Students who are not aware of these technologies will certainly have a disadvantage in the job market when they grow up. It is vital to introduce technology now. It needs to become a way of life in the classroom.
In addition, the current statistics do not instill confidence. Despite 94% of teachers using computers for school email, only 67% used computers for instructional purposes. So, how can we get more technology into classrooms? This is where "Tech Challenges" come into play.
A tech challenge is exactly what it sounds like. It is the use of technology to accomplish a goal. Keller designed it to purposely change every month or so. Every participant will encounter something new. The
underlying principles of technology use might remain the same, but they will be asked to apply them in different ways.
Students participating in tech challenges are split into groups of four. Participants are asked to complete four tasks in four different areas, and these are data-driven, encouraged, science, and web 2.0. Originally the program began as teacher tech challenges, but has grown to include students as well.
There are rewards and badges for completing each task. The more tasks completed the better and more abundant the rewards.
How Do They Work?
As already mentioned, they incorporate a wide range of technologies. The advantage of these challenges is they all test different areas of a student's knowledge.
One such tech challenge involves creating an account on a platform called Big Huge Labs and making a motivational poster. Another involves a tool called Voki. It allows students and teachers to create
a character that talks. This character can work with students to improve their language skills.
Engaging Teachers - Why the Need?
It is often forgotten that teachers need as much motivation as students to indulge in new ways of bringing technology into the classroom.
Often, teachers alone have neither the time nor the resources to strike out on their own. They often do not have the support of their superiors to introduce new technologies. Some teachers do have this time, but this is more the exception than the norm.
Tech challenges help teachers get involved by liaising directly with principals. This initiative is endorsed by the participating schools, and teachers directly benefit from rewards as well. If you're interested, check out the Techformers Unite group, which posts weekly challenges for over 600 members to help expose them to new technology tools.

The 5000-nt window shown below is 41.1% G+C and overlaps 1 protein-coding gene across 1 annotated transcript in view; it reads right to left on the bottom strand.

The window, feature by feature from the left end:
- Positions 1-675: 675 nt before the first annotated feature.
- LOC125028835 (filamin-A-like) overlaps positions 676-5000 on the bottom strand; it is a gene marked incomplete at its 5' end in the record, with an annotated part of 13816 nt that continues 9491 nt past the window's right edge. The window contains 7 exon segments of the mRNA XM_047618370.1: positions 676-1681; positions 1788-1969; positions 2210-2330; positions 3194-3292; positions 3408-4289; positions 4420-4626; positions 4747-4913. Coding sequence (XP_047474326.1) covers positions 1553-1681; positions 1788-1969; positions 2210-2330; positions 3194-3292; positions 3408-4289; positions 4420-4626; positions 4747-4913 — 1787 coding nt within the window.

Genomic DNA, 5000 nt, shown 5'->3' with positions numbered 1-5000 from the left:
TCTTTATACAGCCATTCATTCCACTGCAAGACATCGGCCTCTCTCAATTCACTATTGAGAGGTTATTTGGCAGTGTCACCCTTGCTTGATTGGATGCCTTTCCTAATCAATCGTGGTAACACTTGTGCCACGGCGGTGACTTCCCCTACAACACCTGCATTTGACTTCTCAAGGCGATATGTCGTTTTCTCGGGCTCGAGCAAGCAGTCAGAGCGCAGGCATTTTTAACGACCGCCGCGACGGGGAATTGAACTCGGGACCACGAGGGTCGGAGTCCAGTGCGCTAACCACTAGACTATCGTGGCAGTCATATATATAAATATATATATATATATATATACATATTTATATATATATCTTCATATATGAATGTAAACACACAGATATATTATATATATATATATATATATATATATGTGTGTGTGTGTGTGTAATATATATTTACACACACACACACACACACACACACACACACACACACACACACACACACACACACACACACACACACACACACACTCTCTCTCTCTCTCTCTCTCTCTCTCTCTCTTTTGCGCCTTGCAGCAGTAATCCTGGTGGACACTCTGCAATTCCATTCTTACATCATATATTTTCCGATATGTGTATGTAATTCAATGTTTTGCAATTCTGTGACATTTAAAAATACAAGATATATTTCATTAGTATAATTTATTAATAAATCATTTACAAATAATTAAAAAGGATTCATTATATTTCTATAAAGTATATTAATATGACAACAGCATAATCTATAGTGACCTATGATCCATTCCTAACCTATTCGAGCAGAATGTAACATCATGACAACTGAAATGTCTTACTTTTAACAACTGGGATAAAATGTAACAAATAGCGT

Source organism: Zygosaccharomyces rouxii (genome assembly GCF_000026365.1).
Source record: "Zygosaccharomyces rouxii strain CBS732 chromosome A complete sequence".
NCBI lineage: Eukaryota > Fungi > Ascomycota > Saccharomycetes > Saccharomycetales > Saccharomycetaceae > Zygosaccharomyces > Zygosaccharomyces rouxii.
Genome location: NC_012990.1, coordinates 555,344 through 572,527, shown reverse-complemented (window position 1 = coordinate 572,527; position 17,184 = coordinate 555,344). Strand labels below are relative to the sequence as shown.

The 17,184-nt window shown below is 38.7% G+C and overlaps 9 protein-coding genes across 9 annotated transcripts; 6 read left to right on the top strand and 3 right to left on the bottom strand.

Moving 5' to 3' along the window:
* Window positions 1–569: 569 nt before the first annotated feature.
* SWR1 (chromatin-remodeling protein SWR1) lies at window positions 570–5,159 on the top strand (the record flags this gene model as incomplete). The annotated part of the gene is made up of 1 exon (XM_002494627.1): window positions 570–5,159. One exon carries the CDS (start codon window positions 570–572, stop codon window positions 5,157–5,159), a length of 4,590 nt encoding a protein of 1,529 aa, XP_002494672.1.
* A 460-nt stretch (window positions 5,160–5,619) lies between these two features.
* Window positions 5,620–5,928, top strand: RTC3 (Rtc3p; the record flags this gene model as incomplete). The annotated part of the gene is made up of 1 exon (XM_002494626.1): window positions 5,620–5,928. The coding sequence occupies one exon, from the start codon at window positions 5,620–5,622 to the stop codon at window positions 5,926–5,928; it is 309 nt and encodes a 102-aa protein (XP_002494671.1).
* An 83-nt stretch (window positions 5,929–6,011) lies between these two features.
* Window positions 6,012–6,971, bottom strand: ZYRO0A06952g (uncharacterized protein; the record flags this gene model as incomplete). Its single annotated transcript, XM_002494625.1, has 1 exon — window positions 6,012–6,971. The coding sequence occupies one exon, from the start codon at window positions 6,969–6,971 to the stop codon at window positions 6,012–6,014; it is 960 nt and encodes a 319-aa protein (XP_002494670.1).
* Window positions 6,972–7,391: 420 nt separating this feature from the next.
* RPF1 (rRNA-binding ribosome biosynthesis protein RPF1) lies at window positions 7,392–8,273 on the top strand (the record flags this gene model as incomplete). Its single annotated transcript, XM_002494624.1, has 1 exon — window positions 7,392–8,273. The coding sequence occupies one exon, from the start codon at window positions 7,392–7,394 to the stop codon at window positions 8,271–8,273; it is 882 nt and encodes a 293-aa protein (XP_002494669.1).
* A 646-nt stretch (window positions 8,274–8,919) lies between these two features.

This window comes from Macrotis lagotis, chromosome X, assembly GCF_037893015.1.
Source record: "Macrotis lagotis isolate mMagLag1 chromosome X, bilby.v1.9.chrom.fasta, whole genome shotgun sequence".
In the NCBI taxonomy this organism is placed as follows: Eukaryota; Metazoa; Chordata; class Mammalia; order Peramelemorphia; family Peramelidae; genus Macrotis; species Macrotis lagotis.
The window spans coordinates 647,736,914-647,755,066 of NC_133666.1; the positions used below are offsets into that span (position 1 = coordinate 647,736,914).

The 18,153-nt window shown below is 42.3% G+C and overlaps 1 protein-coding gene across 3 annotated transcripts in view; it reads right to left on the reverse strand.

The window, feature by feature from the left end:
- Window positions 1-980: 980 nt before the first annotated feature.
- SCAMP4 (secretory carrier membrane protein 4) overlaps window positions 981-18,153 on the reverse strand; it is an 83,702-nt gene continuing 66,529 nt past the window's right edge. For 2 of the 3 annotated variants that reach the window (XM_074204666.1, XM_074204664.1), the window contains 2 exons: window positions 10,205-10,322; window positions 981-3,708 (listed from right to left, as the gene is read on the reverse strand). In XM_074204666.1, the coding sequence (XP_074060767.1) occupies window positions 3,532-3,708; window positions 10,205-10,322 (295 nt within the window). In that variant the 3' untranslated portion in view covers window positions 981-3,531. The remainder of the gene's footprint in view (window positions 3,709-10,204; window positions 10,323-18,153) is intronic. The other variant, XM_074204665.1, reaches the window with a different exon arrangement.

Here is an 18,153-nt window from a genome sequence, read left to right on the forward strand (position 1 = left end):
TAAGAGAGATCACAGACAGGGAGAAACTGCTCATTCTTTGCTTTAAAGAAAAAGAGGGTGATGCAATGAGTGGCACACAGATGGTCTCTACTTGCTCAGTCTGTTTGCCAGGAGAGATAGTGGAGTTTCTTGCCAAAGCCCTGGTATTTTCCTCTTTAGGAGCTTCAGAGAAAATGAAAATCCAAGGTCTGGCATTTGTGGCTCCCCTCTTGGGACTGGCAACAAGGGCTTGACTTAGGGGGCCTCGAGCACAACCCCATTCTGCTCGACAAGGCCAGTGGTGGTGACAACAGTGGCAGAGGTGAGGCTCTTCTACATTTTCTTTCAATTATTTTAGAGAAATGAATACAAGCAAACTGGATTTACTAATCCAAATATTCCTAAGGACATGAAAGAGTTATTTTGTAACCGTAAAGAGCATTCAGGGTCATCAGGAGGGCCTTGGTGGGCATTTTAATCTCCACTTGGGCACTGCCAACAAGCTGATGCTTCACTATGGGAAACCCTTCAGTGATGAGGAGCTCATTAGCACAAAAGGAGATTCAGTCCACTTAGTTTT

For example, one reward at Keller's school involves having Andrea Keller cover the teacher's class for 30 minutes. If teachers do all 4 tech challenges that month, they get a chance to be in a drawing for a one hour lunch.
Teachers are also given small rewards just for getting started. These small offerings do much to help convince teachers to test the program in their classrooms. For example, if teachers complete:
- 1 challenge - they are awarded a badge.
- 2 challenges - badge and swag.
- 3 challenges - badge, swag, and jeans pass.
- 4 challenges - badge, swag, jeans pass, and 30 minute class coverage
Introducing Students to a Passion for Technology
School curricula have been accused of not doing enough to make students passionate about technology. We know that it is an important part of the world today, but schools are still stuck in the past. They often
stick to using outdated teaching methods.
Tech challenges allow students to engage with technology that they have never seen before. Programs like Voki bring voice technology into the classroom. It can be used in a range of subjects, including
mathematics, IT, and science. Keller also created the Affinity game, where students can work through tech challenges at their own pace as well.
Why does it work so well?
It is such a simple idea and yet it could not be more different from what many students are used to. Pupils are not interested in the same tasks and worksheets that they are given day in and day out. Tech challenges offer something new that instantly peaks their interest.
Bringing it into the Classroom
All technology must have a purpose. Simply allocating tasks to students will not fulfill their educational objectives.
These tech challenges can be brought in as part of a special event. Schools have benefited from successful periods dedicated to programs like this in the past.
If this is not possible, tech challenges are still capable of being brought into the classroom and incorporated into normal lessons.
Let's go back to the Big Huge Labs challenge described above. It involves creating a poster. This is a common task that teachers tend to allocate pupils. They might design them using a Microsoft program or on plain old pen and paper. Why not use a tech challenge instead?
It does not have to compromise learning pathways, but it still accomplishes the goal of introducing new technologies and engaging both teachers and students.
So What Lasting Benefit Does this Initiative Have?
Tech challenges give students the chance to learn something new, outside of the boundaries of the traditional curriculum. The main benefit comes with the engagement factor. It is something students have never seen before, and this already means they are going to take note, even if only for a short time.
We also have to remember the effect it has on teachers. Teaching exactly the same lessons in exactly the same way grows stale. Even the most passionate educator is bound to grow tired. Tech challenges
enable them to communicate their lessons in a manner that engages their creativity and brings together a wide range of expertise.
By targeting both teachers and students, the tech challenge can become a resounding success in the classroom!
For more information, you can reach out to Andrea Keller on Twitter or check out her blog.
James Green is a researcher at Player FM, the podcast discovery app for Android and the web.